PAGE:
The Denniston Heritage Charitable Trust was set up to support the conservation and enhancement of Denniston. Its members represent DOC, Friends of the Hill, Solid Energy, Buller District Council and Development West Coast.

The Trust is developing an underground mine experience. When complete visitors will be offered an insight into the daily life of miners as they take a train ride through the original 1880s mine.

Denniston today

Once home to over 1500 people, today Denniston is a ghost town.

The rocky plateau offers magnificent views of coastal plains and ocean. Even when shrouded in mist the dramatic landscape is still breathtaking.

A visit allows you to appreciate the tough working and living conditions endured by miners and their familes in this desolate 19th century industrial environment.

There are a number of relics and great heritage sites to explore, particularly the railway incline and the township.

You can walk up the same tracks that residents used rather than risking their lives riding on the incline wagons. The Coalbrookedale walk which passes the country's best remaining example of a mine fanhouse is a highlight.

Videos about Denniston

Cable railway in action

This short clip on the Te Ara Encyclopedia of NZ website shows the Denniston incline cable railway in action. It was filmed in 1967, just before it closed.

Coal from Westland

This classic wartime newsreel profiles the coal mining towns of Westland.

Further information

DOC publications:

There are a range of publications that provide a wealth of extra information about Denniston:

  • Munro, WA. (1951) The Denniston Affair (published by the author).
  • Prebble, Bill. (2008) Denniston's Incline: coal from the clouds (New Zealand Railway and Locomotive Society).
  • Richardson, Len. (1995) Coal, Class & Community: the united mineworkers union of New Zealand,1880-1960 (Auckland University Press).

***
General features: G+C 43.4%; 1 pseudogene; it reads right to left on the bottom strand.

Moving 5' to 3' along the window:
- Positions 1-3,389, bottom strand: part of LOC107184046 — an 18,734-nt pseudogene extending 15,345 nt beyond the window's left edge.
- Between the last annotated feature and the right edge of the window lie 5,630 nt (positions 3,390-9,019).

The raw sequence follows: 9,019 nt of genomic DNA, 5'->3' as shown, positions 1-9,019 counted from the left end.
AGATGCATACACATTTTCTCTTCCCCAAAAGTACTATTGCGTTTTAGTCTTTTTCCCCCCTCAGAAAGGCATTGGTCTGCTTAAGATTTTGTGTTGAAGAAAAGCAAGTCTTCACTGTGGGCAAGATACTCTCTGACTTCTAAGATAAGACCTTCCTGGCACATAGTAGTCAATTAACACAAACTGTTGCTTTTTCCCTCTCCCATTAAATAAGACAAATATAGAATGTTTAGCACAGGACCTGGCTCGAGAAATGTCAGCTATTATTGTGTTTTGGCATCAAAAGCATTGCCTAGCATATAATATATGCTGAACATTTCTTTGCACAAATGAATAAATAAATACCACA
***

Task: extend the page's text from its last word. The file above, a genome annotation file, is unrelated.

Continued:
• Wright, L. (1998) Denniston, Then and Now (Friends of the Hill).

There are several fictional accounts of Denniston which are very evocative of 'life on the hill':

  • Pattrick, Jenny. (2003) The Denniston Rose (Black Swan).
  • Price, Felicity. (2001) Dancing in the Wilderness (Hazard Press).

For more information about the Denniston incline, visit Engineering New Zealand.

Museums in the area

Coaltown Museum in Westport, also has some good displays including a replica section of incline complete with a coal wagon.

Friends of the Hill run an excellent museum with photos, static displays and other information in the old School building at Denniston.

Getting there

Denniston is 18 km northeast of Westport. From Westport, follow SH67 north for 15 km. Turn right at Waimangaroa onto the road to Denniston. 

Know before you go

Weather on the Denniston Plateau can change unexpectedly. Make sure you take appropriate warm clothing, a waterproof jacket, food and water when embarking on walks in the area.

Contacts

Paparoa National Park Visitor Centre
Phone:   +64 3 731 1895
Fax:   +64 4 471 1117
Email:   paparoavc@doc.govt.nz
Address:   4294 Coast Road
Punakaiki
RD 1
Runanga 7873
Postal Address:   4294 Coast Road
Punakaiki
RD 1
Runanga 7873
Kawatiri / Westport Office
Phone:   +64 3 788 8008
Fax:   +64 4 471 1117
Email:   paparoavc@doc.govt.nz
Address:   Russell Street
Westport 7825
Postal Address:   PO Box 357
Westport 7866